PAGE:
Capo 3 Makes Learning Your Favourite Songs Easier

This probably isn’t the first mention of Capo 3 you’ve seen. It’s probably not the first review you’ve seen. But this might be the first review you’ve seen from a guitarist with over a decade of experience with the instrument. I wanted to take my time to make sure that Capo 3 was adequately tested and given a legitimate and fair review from a gigging musician.

Capo has been around for a couple years now, and it’s a well-known and critically-acclaimed tool for learning music. Capo 3 comes with some new features, including automatic beat and chord detection — huge promises that should make guitarists both excited and wary. After all, most of us will know that the promise of an app that can essentially tab a song for us is an intoxicating, and maybe impossible, dream. Read on to find out whether or not Capo 3 does what it claims.

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Picky Design

Capo has always been a good-looking and easy-to-use Mac app. With Capo 3, some minor adjustments to an already-strong foundation make it even better. The app fits in really well the rest of OS X, and it hasn’t adopted anything foolish — there’s no linen or ugly faux textures.

I love the design, which looks professional without losing a playful sense of charm.

I love the design, which looks professional without losing a playful sense of charm.

The app looks professional, like the workhorse it is, but also playful. It’s one of those apps that’s just a joy to tinker with. The animations are precise, but fun, and messing with songs is great. (Adding a song is easy — either open it from the file menu or just click and drag from the finder.) A friend of mine was over, and she doesn’t play guitar, but she was keenly interested in the app after she realized it could change the pitch. (She wanted to hear Justin Timberlake’s voice an octave lower. That was interesting.)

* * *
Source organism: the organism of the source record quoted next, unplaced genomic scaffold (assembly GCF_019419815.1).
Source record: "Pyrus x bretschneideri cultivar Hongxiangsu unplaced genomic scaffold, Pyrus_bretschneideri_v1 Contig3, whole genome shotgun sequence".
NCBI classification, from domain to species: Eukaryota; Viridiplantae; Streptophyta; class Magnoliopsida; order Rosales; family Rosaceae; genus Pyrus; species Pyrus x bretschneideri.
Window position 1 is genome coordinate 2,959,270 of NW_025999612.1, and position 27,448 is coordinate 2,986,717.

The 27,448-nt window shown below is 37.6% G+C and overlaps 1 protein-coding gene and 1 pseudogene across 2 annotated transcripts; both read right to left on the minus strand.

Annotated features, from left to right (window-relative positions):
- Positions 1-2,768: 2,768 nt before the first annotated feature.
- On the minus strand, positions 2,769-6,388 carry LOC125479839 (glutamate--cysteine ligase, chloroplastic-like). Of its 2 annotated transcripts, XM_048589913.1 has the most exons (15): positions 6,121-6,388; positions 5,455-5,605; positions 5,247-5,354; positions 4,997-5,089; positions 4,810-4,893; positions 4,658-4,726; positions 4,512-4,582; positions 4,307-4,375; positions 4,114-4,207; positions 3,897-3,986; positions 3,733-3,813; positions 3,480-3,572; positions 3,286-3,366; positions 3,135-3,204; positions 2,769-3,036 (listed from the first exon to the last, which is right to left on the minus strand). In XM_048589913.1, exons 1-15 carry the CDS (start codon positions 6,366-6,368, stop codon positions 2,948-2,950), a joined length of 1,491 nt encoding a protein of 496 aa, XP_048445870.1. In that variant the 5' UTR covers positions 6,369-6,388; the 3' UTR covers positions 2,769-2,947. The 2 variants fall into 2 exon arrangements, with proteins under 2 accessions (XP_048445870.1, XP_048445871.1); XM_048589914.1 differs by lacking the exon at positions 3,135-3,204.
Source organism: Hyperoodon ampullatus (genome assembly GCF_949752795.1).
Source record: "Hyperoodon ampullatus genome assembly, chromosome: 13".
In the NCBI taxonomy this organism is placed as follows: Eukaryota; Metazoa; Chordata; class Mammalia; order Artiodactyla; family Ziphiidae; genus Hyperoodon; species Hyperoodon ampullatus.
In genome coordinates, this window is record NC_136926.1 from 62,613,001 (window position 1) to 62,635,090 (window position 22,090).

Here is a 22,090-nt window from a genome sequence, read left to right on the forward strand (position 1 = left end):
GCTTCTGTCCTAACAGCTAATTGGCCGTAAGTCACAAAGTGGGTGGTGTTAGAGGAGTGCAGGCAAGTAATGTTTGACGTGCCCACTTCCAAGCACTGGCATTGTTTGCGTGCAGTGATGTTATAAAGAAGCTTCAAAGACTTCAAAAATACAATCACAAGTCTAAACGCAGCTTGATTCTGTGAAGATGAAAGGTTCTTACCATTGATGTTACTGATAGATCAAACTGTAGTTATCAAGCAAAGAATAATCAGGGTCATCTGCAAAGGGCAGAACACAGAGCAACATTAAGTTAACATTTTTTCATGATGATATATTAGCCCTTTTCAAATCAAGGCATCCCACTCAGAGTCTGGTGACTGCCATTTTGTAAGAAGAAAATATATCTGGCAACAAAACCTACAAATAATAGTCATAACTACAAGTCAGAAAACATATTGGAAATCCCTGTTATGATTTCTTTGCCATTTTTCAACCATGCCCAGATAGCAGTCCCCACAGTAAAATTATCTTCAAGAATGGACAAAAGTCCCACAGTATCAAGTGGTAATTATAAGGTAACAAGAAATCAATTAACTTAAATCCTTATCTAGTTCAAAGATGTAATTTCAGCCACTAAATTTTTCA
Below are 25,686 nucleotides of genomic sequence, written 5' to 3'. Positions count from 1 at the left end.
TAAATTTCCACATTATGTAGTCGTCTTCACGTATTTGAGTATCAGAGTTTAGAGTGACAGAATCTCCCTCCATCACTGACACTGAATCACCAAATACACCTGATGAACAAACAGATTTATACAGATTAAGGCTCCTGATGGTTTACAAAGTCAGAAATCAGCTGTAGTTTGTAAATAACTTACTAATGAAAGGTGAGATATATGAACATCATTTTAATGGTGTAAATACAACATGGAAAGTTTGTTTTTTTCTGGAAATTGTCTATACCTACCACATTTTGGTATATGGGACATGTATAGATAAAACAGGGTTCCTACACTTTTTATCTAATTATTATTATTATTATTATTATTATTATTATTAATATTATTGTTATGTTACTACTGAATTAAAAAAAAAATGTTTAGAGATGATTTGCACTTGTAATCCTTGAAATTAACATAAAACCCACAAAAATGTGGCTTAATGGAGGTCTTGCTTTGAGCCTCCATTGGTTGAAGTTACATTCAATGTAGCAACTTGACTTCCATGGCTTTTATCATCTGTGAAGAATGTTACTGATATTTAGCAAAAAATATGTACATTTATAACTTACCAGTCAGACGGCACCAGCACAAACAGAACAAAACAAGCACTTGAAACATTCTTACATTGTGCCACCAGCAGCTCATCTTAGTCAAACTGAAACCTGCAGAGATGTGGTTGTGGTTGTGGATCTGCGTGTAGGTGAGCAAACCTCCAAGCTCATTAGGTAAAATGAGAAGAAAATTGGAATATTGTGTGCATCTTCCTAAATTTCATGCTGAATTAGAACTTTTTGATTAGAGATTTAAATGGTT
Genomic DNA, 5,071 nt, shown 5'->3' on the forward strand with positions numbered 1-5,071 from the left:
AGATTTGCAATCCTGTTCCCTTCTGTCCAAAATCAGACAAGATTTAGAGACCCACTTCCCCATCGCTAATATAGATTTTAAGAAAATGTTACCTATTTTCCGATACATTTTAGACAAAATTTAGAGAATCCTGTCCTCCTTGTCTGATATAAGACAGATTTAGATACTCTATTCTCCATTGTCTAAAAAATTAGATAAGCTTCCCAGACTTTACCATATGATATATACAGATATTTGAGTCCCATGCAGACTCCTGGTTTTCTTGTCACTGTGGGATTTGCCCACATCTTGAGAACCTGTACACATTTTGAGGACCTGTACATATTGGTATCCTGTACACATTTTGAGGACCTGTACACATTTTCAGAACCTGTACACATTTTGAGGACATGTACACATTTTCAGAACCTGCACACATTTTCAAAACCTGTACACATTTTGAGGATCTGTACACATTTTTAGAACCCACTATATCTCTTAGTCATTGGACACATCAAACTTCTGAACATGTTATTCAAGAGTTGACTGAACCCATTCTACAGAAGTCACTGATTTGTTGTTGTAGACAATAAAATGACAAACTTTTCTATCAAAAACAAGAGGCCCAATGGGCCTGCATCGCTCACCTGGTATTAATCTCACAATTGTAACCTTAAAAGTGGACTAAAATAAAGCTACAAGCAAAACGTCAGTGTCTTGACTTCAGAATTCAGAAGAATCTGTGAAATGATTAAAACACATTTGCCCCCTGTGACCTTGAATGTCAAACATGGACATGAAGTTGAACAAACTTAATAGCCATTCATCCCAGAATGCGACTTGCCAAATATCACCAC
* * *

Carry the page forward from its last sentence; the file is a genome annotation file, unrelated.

Overall though, what makes the app work is that it doesn’t take long to learn how to use it. It’s simple and intuitive despite its power. Most apps meant for musicians are frankly pretty hideous, so I don’t think I could give it a finer compliment.

Mapping a Song

Let’s spend some time talking about what actually matters — whether or not Cpao 3 accomplishes what it sets out to do. Capo’s goal, when all is said and done, isn’t to automatically reveal the chords of any and every song to you. But it does want to make it easier to hear and learn the music. It wants to help you learn. I’ve used a lot of music apps that say they do this, and rarely are they being honest. Capo’s a bit of a different story.

With "Shuffle Your Feet," Capo didn't detect any chords.

With “Shuffle Your Feet,” Capo didn’t detect any chords.

First, let’s talk a little bit about chord detection. This is a new feature to Capo 3, and one that seems a little too good to be true. It sort of is, in some ways. Most songs are never as simple as “just” a few guitar chords, and since the app doesn’t analyze arpeggios and build chords based on root notes, sometimes you’ll feel robbed. For example, I imported Black Rebel Motorcycle Club’s “Shuffle Your Feet”. The app didn’t reveal many chords, but when I slowed it down, I realized that the guitar parts are actually picked throughout. There isn’t a single chord in the song, but the thick production is deceiving.

Some tracks fared better, but songs usually aren’t simple. That’s why the app’s other features are so important to note. The spectogram, as it’s called, is seriously cool. You can see notes and solos in it, but if you click and drag over them with your mouse, you’ll reveal the tab. After demoing a few tracks, I don’t want to say it’s always accurate. And neither does SuperMegaUltraGroovy, the developer. In fact, they warn you that distorted notes — particularly common in rock solos, of course — could make it more difficult for the app to accurately “read” notes.

I love how you can tab out selections just by clicking and swiping over them.

I love how you can tab out selections just by clicking and swiping over them.